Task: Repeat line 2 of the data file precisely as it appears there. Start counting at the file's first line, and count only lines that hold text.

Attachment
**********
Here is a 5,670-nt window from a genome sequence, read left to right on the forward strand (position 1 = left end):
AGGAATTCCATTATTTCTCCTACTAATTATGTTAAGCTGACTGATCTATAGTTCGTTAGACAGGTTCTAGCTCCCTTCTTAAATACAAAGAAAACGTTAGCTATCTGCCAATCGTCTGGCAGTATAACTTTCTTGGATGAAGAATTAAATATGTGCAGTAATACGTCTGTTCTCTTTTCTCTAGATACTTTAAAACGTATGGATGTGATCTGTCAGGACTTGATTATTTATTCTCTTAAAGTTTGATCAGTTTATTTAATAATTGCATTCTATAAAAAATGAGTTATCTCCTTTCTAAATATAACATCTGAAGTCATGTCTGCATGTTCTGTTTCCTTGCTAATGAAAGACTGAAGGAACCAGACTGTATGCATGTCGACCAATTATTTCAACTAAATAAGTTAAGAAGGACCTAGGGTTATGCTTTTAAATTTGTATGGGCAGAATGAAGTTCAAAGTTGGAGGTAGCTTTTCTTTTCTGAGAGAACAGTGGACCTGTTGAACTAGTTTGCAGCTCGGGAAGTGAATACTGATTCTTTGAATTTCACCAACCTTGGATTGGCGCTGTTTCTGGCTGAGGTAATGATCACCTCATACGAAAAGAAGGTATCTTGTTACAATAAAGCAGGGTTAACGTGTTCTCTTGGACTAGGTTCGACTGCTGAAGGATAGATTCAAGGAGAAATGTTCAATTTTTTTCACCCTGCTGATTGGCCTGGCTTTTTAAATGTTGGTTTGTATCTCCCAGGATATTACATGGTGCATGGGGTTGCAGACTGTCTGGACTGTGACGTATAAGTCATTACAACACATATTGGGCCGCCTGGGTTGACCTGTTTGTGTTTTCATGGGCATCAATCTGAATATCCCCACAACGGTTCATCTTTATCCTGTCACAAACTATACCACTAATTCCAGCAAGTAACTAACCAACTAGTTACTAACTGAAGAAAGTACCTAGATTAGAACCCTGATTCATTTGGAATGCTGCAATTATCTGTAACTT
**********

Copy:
AGGAATTCCATTATTTCTCCTACTAATTATGTTAAGCTGACTGATCTATAGTTCGTTAGACAGGTTCTAGCTCCCTTCTTAAATACAAAGAAAACGTTAGCTATCTGCCAATCGTCTGGCAGTATAACTTTCTTGGATGAAGAATTAAATATGTGCAGTAATACGTCTGTTCTCTTTTCTCTAGATACTTTAAAACGTATGGATGTGATCTGTCAGGACTTGATTATTTATTCTCTTAAAGTTTGATCAGTTTATTTAATAATTGCATTCTATAAAAAATGAGTTATCTCCTTTCTAAATATAACATCTGAAGTCATGTCTGCATGTTCTGTTTCCTTGCTAATGAAAGACTGAAGGAACCAGACTGTATGCATGTCGACCAATTATTTCAACTAAATAAGTTAAGAAGGACCTAGGGTTATGCTTTTAAATTTGTATGGGCAGAATGAAGTTCAAAGTTGGAGGTAGCTTTTCTTTTCTGAGAGAACAGTGGACCTGTTGAACTAGTTTGCAGCTCGGGAAGTGAATACTGATTCTTTGAATTTCACCAACCTTGGATTGGCGCTGTTTCTGGCTGAGGTAATGATCACCTCATACGAAAAGAAGGTATCTTGTTACAATAAAGCAGGGTTAACGTGTTCTCTTGGACTAGGTTCGACTGCTGAAGGATAGATTCAAGGAGAAATGTTCAATTTTTTTCACCCTGCTGATTGGCCTGGCTTTTTAAATGTTGGTTTGTATCTCCCAGGATATTACATGGTGCATGGGGTTGCAGACTGTCTGGACTGTGACGTATAAGTCATTACAACACATATTGGGCCGCCTGGGTTGACCTGTTTGTGTTTTCATGGGCATCAATCTGAATATCCCCACAACGGTTCATCTTTATCCTGTCACAAACTATACCACTAATTCCAGCAAGTAACTAACCAACTAGTTACTAACTGAAGAAAGTACCTAGATTAGAACCCTGATTCATTTGGAATGCTGCAATTATCTGTAACTT